However, transitional justice is no magic wand: it is not capable of solving all the problems. Even with a truth commission, even with trials against dictators who committed heinous crimes against humanity, even with systems in place to redress victims: sometimes it takes decades or generations before justice can be served, and not all will get to see it. But the fact that it isn't magical or immediate should not detract from the fact that it has helped people who are seeing justice and restitution for the damage suffered through war, natural disasters or conflict.

In the Democratic Republic of the Congo, in what has been called the Third World War due to the great number of victims, a process is being established to recognize the massive human right violations and systematized rapes by a mixed tribunal with Congolese and international judges as a way to give the victims a voice and hopefully change the trend where impunity has made certain segments of society believe that rape is a normal part of society.

More in-depth video interviews and explanations on Transitional Justice can be found on the ICTJ website for The Case for Justice.

 

August 13 2012

Uganda: Against Odds, Gay Pride Events Take Place in Entebbe

The LGBT community has been harassed for years in Uganda. This is why the first Gay Pride organized on August 4th in Entebbe was praised worldwide.

LGBT Pride was a series of events held at Entebbe, including a party, a beach parade and a film festival. Jamaican LGBT activist Maurice Tomlinson was honored as the grand marshal of the event. In spite of widespread homophobia on the part Ugandan politicians and the public, the event was reportedly well attended. Ugandan police raided the event and detained LGBT activists who were later released.

On 14 October, 2009, David Bahati , Member of Parliament, introduced an anti-homosexuality bill (known also as “Kill the Gays bill”) criminalising same-sex relations in which a person considered as homosexual would receive the death penalty, or life imprisonment. As a result of the outrage of the international community, with some Western countries such as Sweden considering to cut financial assistance, the bill met some delays. In February this year, however, Bahati re-tabled the bill with some changes.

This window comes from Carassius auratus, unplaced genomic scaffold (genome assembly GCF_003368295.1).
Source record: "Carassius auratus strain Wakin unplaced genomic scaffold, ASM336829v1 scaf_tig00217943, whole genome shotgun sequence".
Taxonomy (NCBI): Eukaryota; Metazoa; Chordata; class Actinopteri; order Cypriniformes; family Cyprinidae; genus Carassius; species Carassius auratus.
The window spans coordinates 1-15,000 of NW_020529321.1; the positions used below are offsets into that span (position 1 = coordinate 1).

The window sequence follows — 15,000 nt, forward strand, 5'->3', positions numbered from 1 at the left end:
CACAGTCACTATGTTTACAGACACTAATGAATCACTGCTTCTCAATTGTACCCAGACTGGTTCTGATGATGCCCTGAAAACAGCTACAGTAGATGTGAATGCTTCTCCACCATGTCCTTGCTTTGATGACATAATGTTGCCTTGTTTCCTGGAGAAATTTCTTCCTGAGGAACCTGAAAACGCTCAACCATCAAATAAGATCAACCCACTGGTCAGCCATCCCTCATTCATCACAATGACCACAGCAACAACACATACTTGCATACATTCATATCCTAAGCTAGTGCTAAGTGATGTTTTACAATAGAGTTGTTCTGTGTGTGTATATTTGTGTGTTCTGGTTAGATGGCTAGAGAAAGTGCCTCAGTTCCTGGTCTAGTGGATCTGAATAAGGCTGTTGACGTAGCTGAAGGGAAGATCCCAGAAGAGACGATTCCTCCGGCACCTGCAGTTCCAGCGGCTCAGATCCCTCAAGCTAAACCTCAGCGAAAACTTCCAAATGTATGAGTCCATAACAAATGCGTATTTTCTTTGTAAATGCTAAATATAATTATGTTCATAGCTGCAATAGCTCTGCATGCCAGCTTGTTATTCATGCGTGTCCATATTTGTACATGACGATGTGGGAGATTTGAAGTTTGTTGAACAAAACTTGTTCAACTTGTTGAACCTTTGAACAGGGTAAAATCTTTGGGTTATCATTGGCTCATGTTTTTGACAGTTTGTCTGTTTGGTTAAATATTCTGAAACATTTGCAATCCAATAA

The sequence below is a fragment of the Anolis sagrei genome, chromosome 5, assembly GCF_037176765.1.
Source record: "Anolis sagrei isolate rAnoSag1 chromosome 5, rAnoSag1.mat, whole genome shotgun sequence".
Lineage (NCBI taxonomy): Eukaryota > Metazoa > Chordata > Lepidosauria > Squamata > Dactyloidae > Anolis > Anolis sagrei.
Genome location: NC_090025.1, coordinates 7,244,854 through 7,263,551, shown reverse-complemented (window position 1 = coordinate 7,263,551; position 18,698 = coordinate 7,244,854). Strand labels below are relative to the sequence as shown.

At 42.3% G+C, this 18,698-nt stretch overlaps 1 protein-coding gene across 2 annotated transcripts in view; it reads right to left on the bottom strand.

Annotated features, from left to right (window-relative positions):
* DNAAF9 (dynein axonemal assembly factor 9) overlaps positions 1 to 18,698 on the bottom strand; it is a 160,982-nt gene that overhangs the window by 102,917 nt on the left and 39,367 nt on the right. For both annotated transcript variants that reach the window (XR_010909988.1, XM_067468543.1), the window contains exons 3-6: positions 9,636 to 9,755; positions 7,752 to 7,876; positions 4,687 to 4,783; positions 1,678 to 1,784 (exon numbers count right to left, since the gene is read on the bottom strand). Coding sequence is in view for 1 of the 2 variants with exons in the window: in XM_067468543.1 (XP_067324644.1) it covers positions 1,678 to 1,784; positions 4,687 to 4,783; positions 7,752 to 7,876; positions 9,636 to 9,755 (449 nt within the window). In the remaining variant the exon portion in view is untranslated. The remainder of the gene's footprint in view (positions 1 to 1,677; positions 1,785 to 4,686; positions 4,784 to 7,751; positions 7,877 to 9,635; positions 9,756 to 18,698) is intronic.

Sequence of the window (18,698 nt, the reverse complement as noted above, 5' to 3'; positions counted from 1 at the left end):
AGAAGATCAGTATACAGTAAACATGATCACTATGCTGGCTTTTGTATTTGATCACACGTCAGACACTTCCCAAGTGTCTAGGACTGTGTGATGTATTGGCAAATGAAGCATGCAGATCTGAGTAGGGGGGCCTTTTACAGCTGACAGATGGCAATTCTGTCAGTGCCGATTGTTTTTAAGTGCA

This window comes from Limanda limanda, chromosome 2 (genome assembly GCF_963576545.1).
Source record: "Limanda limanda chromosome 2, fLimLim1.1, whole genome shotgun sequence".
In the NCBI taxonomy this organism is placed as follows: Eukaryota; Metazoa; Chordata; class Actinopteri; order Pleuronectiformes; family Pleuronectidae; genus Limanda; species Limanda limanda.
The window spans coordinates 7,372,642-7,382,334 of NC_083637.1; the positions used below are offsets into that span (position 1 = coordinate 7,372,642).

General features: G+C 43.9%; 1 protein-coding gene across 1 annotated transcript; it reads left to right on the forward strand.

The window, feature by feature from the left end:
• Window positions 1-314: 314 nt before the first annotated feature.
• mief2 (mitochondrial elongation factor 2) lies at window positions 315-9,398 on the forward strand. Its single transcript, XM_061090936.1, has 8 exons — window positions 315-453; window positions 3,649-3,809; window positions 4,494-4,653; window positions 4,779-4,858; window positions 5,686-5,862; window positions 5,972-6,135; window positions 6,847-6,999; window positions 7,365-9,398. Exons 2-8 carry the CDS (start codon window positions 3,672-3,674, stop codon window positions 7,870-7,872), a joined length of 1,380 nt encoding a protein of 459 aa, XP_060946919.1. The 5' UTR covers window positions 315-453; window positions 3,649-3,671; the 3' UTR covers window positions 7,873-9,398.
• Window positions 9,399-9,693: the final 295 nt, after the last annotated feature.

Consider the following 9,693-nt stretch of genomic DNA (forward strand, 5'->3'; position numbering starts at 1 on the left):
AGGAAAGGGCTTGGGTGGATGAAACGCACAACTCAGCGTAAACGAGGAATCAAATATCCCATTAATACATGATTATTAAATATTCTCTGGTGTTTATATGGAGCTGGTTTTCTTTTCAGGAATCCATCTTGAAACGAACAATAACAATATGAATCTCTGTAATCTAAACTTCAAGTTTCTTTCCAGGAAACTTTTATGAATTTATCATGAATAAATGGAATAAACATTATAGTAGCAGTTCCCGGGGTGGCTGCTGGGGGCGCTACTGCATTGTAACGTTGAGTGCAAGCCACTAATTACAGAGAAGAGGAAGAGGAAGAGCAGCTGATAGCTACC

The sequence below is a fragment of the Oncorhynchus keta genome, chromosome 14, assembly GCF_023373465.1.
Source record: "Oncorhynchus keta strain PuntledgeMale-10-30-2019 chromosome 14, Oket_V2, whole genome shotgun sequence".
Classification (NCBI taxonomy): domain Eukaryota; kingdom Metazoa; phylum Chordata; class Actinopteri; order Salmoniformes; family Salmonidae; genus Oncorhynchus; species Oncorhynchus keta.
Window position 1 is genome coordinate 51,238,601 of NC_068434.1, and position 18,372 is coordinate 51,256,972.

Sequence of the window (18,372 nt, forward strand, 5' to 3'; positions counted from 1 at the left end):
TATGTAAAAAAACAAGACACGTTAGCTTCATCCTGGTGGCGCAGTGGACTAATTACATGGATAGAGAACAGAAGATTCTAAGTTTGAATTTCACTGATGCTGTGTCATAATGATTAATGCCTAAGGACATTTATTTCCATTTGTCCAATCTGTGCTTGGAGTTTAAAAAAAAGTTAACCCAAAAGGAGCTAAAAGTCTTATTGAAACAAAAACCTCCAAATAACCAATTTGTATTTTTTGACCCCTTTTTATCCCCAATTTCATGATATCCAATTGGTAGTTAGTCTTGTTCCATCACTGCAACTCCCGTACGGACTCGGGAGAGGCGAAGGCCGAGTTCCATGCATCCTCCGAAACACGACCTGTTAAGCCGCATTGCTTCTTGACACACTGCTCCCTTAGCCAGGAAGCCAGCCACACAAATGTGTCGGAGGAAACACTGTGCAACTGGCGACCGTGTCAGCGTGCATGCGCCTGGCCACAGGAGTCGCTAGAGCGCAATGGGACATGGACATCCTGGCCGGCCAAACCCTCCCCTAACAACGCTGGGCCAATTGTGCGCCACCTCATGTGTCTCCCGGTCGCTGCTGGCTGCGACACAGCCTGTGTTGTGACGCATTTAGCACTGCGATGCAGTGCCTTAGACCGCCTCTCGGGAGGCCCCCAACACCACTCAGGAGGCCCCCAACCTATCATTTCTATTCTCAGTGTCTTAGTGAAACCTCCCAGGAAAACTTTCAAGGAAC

Earlier this month, U.S. Secretary of State Hillary Clinton presented a coalition of Ugandan rights groups with the State Department's 2011 Human Rights Defender Award in Uganda. She called the activists an inspiration for others struggling to secure equal rights around the world.

Out and proud in Uganda. Photo courtesy of @nicosuavehh.

Commenting on Dan Littauer's report on the Pride events in Entebbe on Gay Star News, Andyy wrote:

Every step we take is altering the entire future for many more than those alive today. Wisdom of our LGBTQ issues is already victorious over those yet bound and surround by the seemingly ever present forefather drowning mad flood ignorance. Life and death is the seriousness of our every step. Www.100stones.wordpress.com

Commenting on GayStarNews post, Darren Simpson also said:

I'm so proud of the people who never gave up on what they believe in, being gay is not a chose its a way of life and the more the gay community in Uganda stand tall a fight then one day people will stand up and listen. As a gay person am so proud of you all who became one and supported each other and risked your life to imprisonment. You have done this once you can do it again.

Responding to an article by Alexis Okeowo on newyorker.com, melnathan wrote:

The importance of this Pride event cannot be understated. The fact that these brave activists could pull this off in this milieu of persecution is a great victory for the community. Visibility like this notes the ongoing legacy of late activist David Kato, it defies the export of American Evangelical hate, and it helps ensure defeat of the Bahati Bill. It shows leadership for all of Africa, and above all it shows that the LGBT people of Uganda simply refuse to give up their right to exist and to live their natural born sexual orientation. see more photos to and article at The Advocate http://www.advocate.com/arts-entertainment/commentary/2012/08/08/see-photos-ugandans-both-proud-and-brave

Rolling Stone "100 Pictures of Uganda's Top Homos Leak: Hang Them"

An example of media hatred towards homosexuals in Uganda: Rolling Stone's 100 Pictures of Uganda's Top Homos Leak. Photo via Gay Uganda.

Commenting on the same story, kasia_r said: